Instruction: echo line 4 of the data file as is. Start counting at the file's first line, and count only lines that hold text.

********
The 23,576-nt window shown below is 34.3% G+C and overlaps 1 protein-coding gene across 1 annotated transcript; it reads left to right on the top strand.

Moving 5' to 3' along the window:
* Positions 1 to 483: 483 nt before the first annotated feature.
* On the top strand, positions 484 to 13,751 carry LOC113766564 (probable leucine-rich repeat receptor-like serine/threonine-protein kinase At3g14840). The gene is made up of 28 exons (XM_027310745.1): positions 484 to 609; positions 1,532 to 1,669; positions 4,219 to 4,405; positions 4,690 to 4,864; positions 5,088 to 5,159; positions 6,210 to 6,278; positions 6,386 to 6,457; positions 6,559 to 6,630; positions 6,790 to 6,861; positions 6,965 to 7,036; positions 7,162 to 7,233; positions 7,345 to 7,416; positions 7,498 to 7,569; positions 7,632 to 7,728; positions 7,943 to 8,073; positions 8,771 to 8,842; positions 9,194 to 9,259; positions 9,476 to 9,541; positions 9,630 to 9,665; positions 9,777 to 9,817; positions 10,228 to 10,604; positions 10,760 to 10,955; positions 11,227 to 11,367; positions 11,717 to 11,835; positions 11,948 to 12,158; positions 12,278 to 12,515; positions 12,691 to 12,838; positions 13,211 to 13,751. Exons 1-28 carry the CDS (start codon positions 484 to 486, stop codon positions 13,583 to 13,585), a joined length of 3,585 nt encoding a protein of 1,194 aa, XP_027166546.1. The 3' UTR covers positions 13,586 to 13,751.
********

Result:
* On the top strand, positions 484 to 13,751 carry LOC113766564 (probable leucine-rich repeat receptor-like serine/threonine-protein kinase At3g14840). The gene is made up of 28 exons (XM_027310745.1): positions 484 to 609; positions 1,532 to 1,669; positions 4,219 to 4,405; positions 4,690 to 4,864; positions 5,088 to 5,159; positions 6,210 to 6,278; positions 6,386 to 6,457; positions 6,559 to 6,630; positions 6,790 to 6,861; positions 6,965 to 7,036; positions 7,162 to 7,233; positions 7,345 to 7,416; positions 7,498 to 7,569; positions 7,632 to 7,728; positions 7,943 to 8,073; positions 8,771 to 8,842; positions 9,194 to 9,259; positions 9,476 to 9,541; positions 9,630 to 9,665; positions 9,777 to 9,817; positions 10,228 to 10,604; positions 10,760 to 10,955; positions 11,227 to 11,367; positions 11,717 to 11,835; positions 11,948 to 12,158; positions 12,278 to 12,515; positions 12,691 to 12,838; positions 13,211 to 13,751. Exons 1-28 carry the CDS (start codon positions 484 to 486, stop codon positions 13,583 to 13,585), a joined length of 3,585 nt encoding a protein of 1,194 aa, XP_027166546.1. The 3' UTR covers positions 13,586 to 13,751.